|Generally made of rice, but also of bulgur (cracked wheat) and sehriye (vermicelli), pilaf (pilav) is one of the mainstays of the Turkish table. The rice should not be sticky but separate into individual grains. The pilaf may include aubergines, chick peas, beans or peas. Although pilaf is traditionally a course in its own right, in recent years it has appeared as a garnish with meat and chicken dishes at many restaurants.||Binbirdirek Mah. Peykhane Sok. | No.15/17 Çemberlitas, , Istanbul|
|2. Borek||Musafir Indian Restaurant|
|Thinly rolled pastry, often the paper thin variety known as yufka, is wrapped around various savory fillings or arranged in layers . The myriad types of börek are unmatched delicacies when cooked to perfection. Boreks can be fried, baked, cooked on a griddle or boiled. Traditionally it was said that no girl should marry until she had mastered the art of börek making. Preferred fillings are cheese, minced meat, spinach and potatoes. In the form of rolls filled with cheese or minced meat mixtures and fried, böreks are known as “Sigara (cigarette) boregi”. Böreks should be light and crisp, without a trace of excess oil.||Receppasa Caddesi 7 – C Talimhane – Beyoglu | Taksim, Istanbul|
|3. Doner Kebap||Taj-Mahal Indian Restaurant|
|Slices of marinated lamb on a tall vertical spit and grilled as it slowly turns are delicious. The cooked parts of the cone of meat are cut in very thin slices by a huge sword-like knife, and arranged on a plate with Ace or flat pide (pitta) bread. This dish is the most formidable obstacle to the victory of the hamburger in the fast food market. Doner kebap in rolls with slices of pickle and chips is the most common stand-up lunch for city office workers.||Asmali Mescit Mah. Nergis Sok. No:4/A Beyoglu | Tunel, Istanbul|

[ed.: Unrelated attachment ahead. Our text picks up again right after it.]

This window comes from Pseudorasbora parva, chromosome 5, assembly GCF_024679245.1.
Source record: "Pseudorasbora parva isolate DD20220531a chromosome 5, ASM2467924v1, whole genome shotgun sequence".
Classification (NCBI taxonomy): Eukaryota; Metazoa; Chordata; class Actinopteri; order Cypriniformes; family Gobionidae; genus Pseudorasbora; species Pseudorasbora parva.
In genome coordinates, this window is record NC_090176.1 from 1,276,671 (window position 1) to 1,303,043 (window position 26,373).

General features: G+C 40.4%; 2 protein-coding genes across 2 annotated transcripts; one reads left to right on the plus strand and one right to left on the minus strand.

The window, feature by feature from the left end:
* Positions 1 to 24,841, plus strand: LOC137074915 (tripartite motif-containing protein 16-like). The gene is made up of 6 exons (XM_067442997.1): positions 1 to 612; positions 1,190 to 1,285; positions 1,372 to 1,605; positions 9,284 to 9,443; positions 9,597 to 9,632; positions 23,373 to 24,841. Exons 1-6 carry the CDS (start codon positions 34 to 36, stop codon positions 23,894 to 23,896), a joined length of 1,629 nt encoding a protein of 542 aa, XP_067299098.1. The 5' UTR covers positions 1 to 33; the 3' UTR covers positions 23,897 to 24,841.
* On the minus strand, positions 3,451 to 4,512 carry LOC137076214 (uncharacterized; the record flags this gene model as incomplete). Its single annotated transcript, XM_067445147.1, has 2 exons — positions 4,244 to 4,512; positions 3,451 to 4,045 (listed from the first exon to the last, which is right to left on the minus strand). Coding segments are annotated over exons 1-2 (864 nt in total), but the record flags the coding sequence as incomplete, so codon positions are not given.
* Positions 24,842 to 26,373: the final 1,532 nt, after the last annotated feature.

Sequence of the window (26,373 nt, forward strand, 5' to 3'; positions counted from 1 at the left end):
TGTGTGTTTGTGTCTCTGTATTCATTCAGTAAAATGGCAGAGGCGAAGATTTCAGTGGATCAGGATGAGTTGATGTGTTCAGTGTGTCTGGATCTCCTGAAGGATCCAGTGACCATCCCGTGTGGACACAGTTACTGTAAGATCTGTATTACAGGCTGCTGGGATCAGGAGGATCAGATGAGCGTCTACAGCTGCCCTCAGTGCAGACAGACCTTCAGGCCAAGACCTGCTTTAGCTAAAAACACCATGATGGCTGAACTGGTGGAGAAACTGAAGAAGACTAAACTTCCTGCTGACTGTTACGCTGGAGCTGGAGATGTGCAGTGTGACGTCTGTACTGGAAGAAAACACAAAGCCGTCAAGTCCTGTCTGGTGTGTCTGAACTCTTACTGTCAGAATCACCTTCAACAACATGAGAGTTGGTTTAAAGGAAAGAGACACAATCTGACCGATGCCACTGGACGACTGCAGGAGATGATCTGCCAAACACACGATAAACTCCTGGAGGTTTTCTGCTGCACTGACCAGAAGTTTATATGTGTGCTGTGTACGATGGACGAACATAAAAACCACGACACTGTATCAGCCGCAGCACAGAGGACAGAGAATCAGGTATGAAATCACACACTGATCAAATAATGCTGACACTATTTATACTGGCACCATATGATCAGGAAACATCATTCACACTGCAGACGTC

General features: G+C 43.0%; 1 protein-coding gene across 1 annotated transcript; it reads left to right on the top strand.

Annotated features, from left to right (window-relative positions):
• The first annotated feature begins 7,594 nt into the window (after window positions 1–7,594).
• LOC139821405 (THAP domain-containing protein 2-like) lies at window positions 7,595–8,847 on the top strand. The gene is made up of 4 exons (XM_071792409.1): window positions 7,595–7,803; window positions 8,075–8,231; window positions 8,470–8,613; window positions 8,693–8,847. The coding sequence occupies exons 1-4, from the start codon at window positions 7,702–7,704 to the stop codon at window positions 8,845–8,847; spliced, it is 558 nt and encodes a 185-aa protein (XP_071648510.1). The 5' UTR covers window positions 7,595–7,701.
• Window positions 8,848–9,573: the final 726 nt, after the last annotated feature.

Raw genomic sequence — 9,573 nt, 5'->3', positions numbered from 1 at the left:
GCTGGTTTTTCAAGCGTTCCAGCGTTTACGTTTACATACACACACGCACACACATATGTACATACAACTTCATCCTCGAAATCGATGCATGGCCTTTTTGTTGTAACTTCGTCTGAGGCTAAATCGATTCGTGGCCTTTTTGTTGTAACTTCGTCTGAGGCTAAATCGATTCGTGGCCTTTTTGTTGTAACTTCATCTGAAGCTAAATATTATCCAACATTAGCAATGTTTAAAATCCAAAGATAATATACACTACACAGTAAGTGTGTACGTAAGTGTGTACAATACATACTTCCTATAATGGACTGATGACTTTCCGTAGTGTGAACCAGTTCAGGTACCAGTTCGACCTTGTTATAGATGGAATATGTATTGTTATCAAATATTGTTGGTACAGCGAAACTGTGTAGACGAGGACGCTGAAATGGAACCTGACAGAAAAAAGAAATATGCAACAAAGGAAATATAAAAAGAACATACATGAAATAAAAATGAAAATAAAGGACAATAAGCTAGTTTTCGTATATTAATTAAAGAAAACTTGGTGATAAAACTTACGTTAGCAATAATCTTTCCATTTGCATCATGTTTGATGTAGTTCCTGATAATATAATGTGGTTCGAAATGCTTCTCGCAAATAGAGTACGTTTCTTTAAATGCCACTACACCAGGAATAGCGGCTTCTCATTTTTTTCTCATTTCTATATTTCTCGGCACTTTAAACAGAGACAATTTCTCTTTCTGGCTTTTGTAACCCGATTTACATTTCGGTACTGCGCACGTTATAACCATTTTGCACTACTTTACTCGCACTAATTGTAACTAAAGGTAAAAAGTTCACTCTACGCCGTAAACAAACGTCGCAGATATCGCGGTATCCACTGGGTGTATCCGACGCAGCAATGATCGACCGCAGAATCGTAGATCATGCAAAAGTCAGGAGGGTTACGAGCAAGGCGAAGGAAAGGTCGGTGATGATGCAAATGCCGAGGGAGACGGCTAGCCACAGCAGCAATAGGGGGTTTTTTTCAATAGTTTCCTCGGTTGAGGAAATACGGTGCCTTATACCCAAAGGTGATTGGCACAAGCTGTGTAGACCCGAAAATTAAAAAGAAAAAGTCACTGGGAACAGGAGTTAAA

|4. Kofte||Dubb Indian Restaurant|
|The diverse köftes of all shapes and sizes are a culinary world of their own. Finely minced meat mixed with spices, onions and other ingredients is shaped by hand, and grilled, fried, boiled or baked. Koftes are named according to the cooking method, ingredients or shape.||Incili Cavus Sk No 10, Alemdar Mahallesi,Istanbul|
|Public Holidays 2015|
|1-Jan||Thursday||New Year’s Day|
|23-Apr||Thursday||National Independence & Children’s Day|
|Clinics & Hospitals||Address||Telephone|
|Istanbul University Cerrahpasa Hospital||Cerrahpasa Caddesi, Cerrahpasa, Istanbul||0212 414 3000|
|Etfal State Hospital||Etfal Sokak No:10,Sisli, Istanbul||0212 231 2209|
|Marmara University Hospital||Tophanelioglu Caddesi 13/15
|0216 327 1010|
|Bursa Private Konur Hospital||Zubeyde Hanim Cad. No:12/2 Cekirge, Bursa||0224 233 9340|
Aspendos boasts one of the best preserved ancient theatres of antiquity. The theatre of Aspendos was build in 155 AD during the rule of the Roman Emperor Marcus Aurelius and could seat between 15,000 and 20,000 spectators. Because the stage area was later used as a caravanserai (a roadside inn) in Seljuk times, it was continuously repaired and maintained. Thus, the Aspendos Theatre has been able to survive to this days without losing almost any of its original qualities.